He suggested that the judges could be biased and that they will find it difficult to convince the public that they delivered an impartial ruling.
“It has been over two years since Occupy but the masterminds are still at large. We have reasons to worry about the Hong Kong judiciary,” said Gu.
Meanwhile, he called into question a Basic Law clause – article 82 – which allows overseas judges from other common law jurisdictions to sit on Hong Kong’s Court of Final Appeal and jointly adjudicate cases.
There is a problem with non-local judges as their verdicts may be colored by political inclinations or ideologies, Gu suggested.
Gu writes a column at the pro-Beijing newspaper Wen Wei Po and has been an active detractor of Hong Kong’s so-called localists and other opposition groups.
Another CCTV commentator has linked Dufton’s ruling to the legal row over the oath-taking by separatist lawmakers and a law interpretation by the National People’s Congress last November.
Dufton “may have used the case as a vengeance on the NPC move,” the commentator said.
“You won’t believe this, but 20 years after the handover, only three out of the 17 Court of Final Appeal judges are ethnic Chinese! No wonder Hong Kong is now like a modern concession or enclave on the Chinese soil where Westerners still call the shots, especially in the courts!”
The account of a mainland businessman about what he saw at a Hong Kong court was also the subject of much chatter in online forums in China.
According to the businessman, he was summoned to the Court of First Instance to testify at a hearing but to his great surprise, the prosecutor was from Britain, and all the judges in attendance were also foreigners.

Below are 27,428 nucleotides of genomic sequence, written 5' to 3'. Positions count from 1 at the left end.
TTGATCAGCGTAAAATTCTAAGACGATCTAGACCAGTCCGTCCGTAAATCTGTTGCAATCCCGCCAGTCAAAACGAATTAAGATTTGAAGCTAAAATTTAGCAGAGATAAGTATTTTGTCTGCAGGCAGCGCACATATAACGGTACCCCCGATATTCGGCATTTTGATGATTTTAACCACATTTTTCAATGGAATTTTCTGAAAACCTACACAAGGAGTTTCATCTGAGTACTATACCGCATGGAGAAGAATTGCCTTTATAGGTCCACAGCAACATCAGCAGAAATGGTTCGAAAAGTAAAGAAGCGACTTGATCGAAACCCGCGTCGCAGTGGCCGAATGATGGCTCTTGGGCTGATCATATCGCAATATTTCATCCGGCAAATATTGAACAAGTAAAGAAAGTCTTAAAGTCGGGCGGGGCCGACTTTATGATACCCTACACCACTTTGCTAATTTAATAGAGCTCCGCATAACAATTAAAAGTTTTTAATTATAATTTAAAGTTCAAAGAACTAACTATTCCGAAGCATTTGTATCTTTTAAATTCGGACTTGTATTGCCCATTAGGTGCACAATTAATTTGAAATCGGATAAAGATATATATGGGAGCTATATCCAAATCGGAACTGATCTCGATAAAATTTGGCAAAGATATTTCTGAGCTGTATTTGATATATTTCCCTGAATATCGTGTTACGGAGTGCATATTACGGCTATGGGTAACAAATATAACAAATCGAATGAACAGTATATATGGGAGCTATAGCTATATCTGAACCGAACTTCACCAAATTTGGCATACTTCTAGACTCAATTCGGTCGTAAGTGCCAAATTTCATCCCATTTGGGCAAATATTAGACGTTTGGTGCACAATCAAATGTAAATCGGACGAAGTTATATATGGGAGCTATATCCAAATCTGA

“I was questioned by four British judges and two Australian judges. None of them, of course, could speak Mandarin… Only one ethnic Chinese judge appeared on the last day but he was just there to listen to the hearing…
“Later I found key positions in the Department of Justice and the Securities and Futures Commission were also taken up by Britons and Australians. You feel as if you are entirely on a foreign soil, and now I know what ‘one country, two systems’ is really like,” the businessman wrote in a blog-post.
Kemal Bokhary, now a non-permanent CFA judge, has also received special mention from mainland critics as they discussed a 2001 ruling that granted the right of abode to children born in Hong Kong to non-local parents.
It’s widely believed that Bokhary’s dissenting opinions on the matter, compared to other members of the bench, have angered Hong Kong’s establishment camp as well as their masters in Beijing.
In the decade until the government’s “zero quota” policy took effect in 2013, Bokhary’s controversial verdict was blamed for causing a situation where hordes of mainland pregnant women descended upon Hong Kong to give birth in order to secure residency rights for their kids.
A “legal loophole”, enabled by Bokhary, has contributed to the strain in Hong Kong-China relations, critics say.
Now, with the latest ruling by another foreign judge, this time on an issue concerning police officers and anti-government protesters, it’s not entirely surprising that the mainlanders are stepping up fire against the Hong Kong judiciary.
The judges are just one more addition to a long list of perceived “enemies”.